Hot Off the Press: Arbitration WhitepaperBy CWNP On 09/16/2009 - 26 Comments
One of CWNP’s instructors and CWNEs, GT Hill, has what might be labeled a “fetish” with 802.11 arbitration. Some people like shoes, others like gadgets, but GT likes teaching 802.11 arbitration. He’s a Wi-Fi geek among the best of us. ;) If you get the chance, taking him up on the lesson would be a good use of your time. If you don’t get the chance, the next best thing may be the 802.11 arbitration whitepaper that CWNP just published.
If you’re not already familiar, 802.11 arbitration is the combination of processes and mechanisms used by stations to access the shared wireless medium. Since the wireless medium is half-duplex—shared by everyone in a given area on the same frequency—only one station can usually transmit at a time without adverse effects. If you’ve ever tried to sort through all of these mechanisms by reading the 802.11 spec, you probably walked away scratching your head. I did too. For that reason, I took it upon myself to sort through the complicated details, charts, and processes so that I could boil it all down into 22 pages of mind-numbing whitepaper.
Like myself, I’m sure you’re wondering how it can be “boiled down” into 22 pages. Well, that’s because the topic is complicated, confusing, and comprised of many moving parts. However, even a highly technical whitepaper can serve a few valuable purposes. If you’re not terribly ambitious, it can be a reference for the occasional arbitration question. If you are terribly ambitious, you can read the whole thing and find out the relationship between an AIFSN and an AIFS[AC], you can memorize the default EDCA Parameter Set values for each AC, or find out what in the world an aCWmin or aCWmax even is. Either way, the paper provides high-level concepts, an arbitration flowchart, and lots and lots of good details. I think there is something useful here for everyone with a technical slant.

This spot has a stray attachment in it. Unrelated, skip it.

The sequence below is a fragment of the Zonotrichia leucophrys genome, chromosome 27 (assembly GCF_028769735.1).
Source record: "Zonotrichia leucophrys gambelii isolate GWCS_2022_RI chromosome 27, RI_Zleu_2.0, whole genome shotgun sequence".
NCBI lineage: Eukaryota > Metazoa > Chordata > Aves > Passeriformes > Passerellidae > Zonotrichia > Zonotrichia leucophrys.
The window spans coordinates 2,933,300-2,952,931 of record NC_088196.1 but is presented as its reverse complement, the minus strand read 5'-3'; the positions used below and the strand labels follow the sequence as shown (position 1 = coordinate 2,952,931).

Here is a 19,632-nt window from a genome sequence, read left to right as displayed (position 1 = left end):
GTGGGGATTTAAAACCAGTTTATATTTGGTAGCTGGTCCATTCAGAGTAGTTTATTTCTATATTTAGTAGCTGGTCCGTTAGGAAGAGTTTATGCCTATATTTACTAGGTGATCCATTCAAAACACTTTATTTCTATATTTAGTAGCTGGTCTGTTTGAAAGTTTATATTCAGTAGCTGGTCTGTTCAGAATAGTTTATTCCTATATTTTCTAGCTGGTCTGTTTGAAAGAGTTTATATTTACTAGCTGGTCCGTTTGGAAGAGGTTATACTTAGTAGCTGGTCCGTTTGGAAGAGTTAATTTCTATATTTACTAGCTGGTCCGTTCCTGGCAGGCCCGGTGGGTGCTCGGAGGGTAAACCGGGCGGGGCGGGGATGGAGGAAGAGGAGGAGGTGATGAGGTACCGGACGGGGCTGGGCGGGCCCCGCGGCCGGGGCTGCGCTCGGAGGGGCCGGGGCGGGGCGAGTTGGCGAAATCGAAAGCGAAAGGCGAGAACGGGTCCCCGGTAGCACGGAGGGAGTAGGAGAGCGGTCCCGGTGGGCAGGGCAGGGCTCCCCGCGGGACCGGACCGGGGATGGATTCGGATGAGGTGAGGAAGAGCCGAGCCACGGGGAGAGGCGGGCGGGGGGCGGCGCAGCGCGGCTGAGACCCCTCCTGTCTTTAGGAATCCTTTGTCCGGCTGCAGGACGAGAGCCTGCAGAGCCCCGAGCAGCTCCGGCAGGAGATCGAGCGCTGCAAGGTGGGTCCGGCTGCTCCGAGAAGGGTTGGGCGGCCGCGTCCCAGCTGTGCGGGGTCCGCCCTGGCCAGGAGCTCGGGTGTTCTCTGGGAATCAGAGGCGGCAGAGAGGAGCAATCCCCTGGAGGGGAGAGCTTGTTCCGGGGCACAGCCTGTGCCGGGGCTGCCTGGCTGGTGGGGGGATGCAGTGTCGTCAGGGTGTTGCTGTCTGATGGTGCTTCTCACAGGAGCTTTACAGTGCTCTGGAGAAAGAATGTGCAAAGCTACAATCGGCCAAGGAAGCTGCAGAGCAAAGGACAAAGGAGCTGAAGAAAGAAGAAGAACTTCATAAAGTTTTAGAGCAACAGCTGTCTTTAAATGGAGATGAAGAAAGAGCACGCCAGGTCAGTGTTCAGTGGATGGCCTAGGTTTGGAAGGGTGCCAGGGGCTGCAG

802.11 arbitration is a foundation upon which functional Wi-Fi is built, so understanding these details can lend considerable credibility to consultants and administrators. Anyways, it is a heavy paper, but well worth the effort to read. You can download the paper at: arbitration.pdf
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